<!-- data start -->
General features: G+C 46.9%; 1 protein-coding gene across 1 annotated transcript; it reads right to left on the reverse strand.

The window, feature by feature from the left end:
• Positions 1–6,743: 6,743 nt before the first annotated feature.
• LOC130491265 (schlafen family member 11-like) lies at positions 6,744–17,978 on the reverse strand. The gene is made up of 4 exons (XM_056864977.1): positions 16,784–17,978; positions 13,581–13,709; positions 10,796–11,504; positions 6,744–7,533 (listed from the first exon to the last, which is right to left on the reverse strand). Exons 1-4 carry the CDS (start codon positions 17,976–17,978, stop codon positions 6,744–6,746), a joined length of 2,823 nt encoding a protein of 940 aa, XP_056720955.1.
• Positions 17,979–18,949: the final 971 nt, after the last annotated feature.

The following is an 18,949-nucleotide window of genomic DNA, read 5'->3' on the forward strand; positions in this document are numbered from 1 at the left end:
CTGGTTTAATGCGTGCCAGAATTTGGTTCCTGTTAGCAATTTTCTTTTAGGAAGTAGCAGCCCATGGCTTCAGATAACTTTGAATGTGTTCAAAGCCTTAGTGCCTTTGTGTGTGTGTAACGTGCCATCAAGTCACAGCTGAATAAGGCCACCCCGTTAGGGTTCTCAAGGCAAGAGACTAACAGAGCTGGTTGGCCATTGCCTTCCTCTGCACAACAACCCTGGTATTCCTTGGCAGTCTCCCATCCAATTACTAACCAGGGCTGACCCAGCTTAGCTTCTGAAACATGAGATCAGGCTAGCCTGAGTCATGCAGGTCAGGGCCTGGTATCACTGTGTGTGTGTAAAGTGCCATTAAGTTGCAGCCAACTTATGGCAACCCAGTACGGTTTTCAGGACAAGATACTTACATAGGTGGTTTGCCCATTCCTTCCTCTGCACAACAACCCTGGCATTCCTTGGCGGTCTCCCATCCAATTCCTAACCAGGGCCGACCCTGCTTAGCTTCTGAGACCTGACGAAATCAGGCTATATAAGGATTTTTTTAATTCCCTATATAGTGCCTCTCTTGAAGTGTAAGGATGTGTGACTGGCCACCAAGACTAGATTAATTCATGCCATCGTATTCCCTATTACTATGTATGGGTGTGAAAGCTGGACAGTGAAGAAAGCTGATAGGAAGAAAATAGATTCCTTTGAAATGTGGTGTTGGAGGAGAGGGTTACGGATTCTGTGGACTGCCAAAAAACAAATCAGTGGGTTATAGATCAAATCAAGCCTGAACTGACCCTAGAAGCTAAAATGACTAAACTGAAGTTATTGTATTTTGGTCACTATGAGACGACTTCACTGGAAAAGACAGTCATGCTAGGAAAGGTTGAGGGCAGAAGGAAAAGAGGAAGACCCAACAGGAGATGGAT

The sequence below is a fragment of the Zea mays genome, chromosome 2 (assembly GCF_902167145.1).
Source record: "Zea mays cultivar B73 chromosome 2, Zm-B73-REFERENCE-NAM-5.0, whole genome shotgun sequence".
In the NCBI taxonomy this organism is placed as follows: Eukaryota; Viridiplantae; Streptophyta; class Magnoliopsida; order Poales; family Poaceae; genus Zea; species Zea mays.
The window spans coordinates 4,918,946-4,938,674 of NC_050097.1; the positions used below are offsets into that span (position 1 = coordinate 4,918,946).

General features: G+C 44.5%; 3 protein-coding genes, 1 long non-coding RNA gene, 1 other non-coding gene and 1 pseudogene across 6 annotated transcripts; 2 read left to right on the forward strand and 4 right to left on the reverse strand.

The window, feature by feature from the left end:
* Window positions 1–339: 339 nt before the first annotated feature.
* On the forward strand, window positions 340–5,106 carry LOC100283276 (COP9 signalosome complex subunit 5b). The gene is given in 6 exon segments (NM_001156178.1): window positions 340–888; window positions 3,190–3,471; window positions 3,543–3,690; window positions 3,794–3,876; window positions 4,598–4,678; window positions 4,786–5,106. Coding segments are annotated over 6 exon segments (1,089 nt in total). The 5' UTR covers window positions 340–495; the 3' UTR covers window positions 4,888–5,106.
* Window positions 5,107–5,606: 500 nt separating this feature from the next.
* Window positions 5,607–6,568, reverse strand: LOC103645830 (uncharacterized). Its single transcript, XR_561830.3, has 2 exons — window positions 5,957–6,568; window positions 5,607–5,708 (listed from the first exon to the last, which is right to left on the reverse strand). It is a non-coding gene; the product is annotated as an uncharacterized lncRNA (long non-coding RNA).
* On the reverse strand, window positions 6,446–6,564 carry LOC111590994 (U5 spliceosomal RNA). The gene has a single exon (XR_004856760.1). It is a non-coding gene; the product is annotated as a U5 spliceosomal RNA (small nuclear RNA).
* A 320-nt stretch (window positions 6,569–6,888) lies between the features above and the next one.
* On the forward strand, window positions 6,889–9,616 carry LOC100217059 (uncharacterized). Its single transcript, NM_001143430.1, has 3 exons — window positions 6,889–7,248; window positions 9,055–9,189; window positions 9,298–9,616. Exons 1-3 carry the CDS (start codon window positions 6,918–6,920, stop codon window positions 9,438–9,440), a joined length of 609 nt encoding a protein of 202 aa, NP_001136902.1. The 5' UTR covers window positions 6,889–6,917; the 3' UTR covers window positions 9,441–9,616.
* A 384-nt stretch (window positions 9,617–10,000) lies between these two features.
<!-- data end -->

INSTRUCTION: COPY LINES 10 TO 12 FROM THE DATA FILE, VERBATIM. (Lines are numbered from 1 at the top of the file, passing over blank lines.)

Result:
In the NCBI taxonomy this organism is placed as follows: Eukaryota; Viridiplantae; Streptophyta; class Magnoliopsida; order Poales; family Poaceae; genus Zea; species Zea mays.
The window spans coordinates 4,918,946-4,938,674 of NC_050097.1; the positions used below are offsets into that span (position 1 = coordinate 4,918,946).

General features: G+C 44.5%; 3 protein-coding genes, 1 long non-coding RNA gene, 1 other non-coding gene and 1 pseudogene across 6 annotated transcripts; 2 read left to right on the forward strand and 4 right to left on the reverse strand.